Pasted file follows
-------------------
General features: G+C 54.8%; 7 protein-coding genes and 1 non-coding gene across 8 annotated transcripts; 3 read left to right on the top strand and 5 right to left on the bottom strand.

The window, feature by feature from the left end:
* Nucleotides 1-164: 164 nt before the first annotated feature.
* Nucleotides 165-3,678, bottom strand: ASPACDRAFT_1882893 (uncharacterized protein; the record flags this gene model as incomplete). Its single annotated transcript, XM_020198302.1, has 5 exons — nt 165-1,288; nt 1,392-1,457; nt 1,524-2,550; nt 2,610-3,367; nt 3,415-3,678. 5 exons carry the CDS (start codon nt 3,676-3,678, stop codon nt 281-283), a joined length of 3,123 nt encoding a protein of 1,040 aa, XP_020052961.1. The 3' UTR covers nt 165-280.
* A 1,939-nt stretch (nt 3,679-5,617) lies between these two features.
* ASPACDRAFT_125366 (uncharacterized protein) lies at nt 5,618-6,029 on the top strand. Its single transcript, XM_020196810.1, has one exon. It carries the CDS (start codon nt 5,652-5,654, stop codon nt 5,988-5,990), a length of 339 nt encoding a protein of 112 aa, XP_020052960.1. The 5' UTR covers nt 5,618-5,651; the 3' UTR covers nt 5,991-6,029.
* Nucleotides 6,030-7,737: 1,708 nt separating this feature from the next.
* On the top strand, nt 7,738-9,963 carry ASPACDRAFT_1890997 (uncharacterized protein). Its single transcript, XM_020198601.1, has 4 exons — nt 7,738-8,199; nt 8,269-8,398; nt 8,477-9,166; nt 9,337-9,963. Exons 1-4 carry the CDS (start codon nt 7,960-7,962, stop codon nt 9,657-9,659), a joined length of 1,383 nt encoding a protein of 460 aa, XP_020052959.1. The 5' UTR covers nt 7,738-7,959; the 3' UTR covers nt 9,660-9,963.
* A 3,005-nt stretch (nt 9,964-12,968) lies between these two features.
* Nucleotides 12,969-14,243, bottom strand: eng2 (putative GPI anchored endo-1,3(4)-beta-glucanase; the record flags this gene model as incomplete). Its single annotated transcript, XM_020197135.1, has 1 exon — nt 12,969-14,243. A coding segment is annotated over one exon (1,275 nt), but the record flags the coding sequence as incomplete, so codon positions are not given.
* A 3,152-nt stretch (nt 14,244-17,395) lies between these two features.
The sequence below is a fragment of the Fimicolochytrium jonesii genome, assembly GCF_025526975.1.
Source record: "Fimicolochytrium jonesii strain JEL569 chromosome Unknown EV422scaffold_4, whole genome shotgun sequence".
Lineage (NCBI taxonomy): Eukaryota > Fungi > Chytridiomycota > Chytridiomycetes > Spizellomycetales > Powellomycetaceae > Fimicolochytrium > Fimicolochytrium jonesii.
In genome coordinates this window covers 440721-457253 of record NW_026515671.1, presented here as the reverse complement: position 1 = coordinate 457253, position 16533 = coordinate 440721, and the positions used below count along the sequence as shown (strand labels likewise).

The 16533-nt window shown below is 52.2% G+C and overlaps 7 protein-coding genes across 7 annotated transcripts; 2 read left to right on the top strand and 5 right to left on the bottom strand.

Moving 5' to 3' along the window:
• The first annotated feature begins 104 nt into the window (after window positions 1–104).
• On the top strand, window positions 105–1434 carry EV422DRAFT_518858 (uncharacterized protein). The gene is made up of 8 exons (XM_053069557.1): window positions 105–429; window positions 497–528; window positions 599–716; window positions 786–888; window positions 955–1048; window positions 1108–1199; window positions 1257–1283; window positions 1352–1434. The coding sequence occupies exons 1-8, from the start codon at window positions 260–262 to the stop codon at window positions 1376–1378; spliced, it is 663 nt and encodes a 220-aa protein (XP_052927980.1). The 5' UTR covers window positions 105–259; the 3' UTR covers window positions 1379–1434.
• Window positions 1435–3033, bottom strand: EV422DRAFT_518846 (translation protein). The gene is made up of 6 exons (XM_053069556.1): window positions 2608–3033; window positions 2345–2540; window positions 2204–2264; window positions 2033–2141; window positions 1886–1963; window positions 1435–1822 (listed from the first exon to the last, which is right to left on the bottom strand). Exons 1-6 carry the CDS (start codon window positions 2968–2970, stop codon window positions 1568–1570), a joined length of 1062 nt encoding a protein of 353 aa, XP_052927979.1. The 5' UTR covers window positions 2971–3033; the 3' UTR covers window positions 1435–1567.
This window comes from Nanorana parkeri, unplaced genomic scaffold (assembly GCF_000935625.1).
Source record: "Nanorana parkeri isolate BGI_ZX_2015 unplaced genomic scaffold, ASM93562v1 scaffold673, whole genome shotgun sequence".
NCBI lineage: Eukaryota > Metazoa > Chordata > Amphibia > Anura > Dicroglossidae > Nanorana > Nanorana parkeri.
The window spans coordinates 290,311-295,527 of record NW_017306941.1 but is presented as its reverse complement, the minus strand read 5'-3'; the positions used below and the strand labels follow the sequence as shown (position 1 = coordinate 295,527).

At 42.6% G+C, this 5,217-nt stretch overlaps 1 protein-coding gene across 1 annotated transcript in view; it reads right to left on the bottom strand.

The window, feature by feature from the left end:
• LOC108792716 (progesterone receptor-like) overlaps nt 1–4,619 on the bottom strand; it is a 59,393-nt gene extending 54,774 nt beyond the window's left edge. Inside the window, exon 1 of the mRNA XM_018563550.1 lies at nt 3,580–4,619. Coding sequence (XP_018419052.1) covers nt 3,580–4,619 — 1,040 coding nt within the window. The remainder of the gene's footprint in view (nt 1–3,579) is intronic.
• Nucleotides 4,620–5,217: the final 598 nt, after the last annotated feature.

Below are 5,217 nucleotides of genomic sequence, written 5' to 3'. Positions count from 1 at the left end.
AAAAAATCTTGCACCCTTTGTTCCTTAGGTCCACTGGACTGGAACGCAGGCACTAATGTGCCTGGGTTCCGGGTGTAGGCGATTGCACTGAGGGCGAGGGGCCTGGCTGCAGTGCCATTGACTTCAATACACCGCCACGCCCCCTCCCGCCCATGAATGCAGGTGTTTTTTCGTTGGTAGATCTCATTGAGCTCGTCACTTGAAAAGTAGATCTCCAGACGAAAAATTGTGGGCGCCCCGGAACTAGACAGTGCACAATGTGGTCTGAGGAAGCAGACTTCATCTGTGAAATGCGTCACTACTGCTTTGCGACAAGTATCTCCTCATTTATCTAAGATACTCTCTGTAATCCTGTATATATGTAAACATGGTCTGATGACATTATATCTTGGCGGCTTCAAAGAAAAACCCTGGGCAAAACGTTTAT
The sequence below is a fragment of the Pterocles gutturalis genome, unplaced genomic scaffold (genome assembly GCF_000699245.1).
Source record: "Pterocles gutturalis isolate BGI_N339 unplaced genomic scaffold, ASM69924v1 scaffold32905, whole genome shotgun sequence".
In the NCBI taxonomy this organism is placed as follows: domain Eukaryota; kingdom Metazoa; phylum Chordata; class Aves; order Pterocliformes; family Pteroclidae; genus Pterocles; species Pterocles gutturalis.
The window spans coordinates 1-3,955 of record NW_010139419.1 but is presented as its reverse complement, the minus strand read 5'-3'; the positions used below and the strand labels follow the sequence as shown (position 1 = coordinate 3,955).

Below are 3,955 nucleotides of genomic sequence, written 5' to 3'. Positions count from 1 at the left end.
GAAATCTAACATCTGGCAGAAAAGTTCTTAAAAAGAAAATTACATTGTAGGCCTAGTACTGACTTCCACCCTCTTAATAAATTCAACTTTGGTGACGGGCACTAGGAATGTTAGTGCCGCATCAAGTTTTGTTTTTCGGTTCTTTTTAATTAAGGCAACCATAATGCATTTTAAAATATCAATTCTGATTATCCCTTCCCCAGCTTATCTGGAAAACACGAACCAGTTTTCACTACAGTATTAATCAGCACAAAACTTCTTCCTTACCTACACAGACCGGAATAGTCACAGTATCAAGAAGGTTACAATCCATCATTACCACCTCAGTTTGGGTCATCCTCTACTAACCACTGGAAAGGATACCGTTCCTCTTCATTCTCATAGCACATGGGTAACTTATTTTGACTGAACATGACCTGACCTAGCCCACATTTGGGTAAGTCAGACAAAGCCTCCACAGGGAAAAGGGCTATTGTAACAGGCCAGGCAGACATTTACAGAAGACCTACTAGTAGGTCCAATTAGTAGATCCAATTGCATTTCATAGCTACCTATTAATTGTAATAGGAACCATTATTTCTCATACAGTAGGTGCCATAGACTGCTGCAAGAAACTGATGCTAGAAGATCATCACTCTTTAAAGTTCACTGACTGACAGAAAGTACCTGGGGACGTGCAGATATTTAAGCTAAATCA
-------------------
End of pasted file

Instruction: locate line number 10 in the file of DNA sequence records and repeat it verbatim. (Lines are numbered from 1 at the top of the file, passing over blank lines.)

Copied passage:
* Nucleotides 12,969-14,243, bottom strand: eng2 (putative GPI anchored endo-1,3(4)-beta-glucanase; the record flags this gene model as incomplete). Its single annotated transcript, XM_020197135.1, has 1 exon — nt 12,969-14,243. A coding segment is annotated over one exon (1,275 nt), but the record flags the coding sequence as incomplete, so codon positions are not given.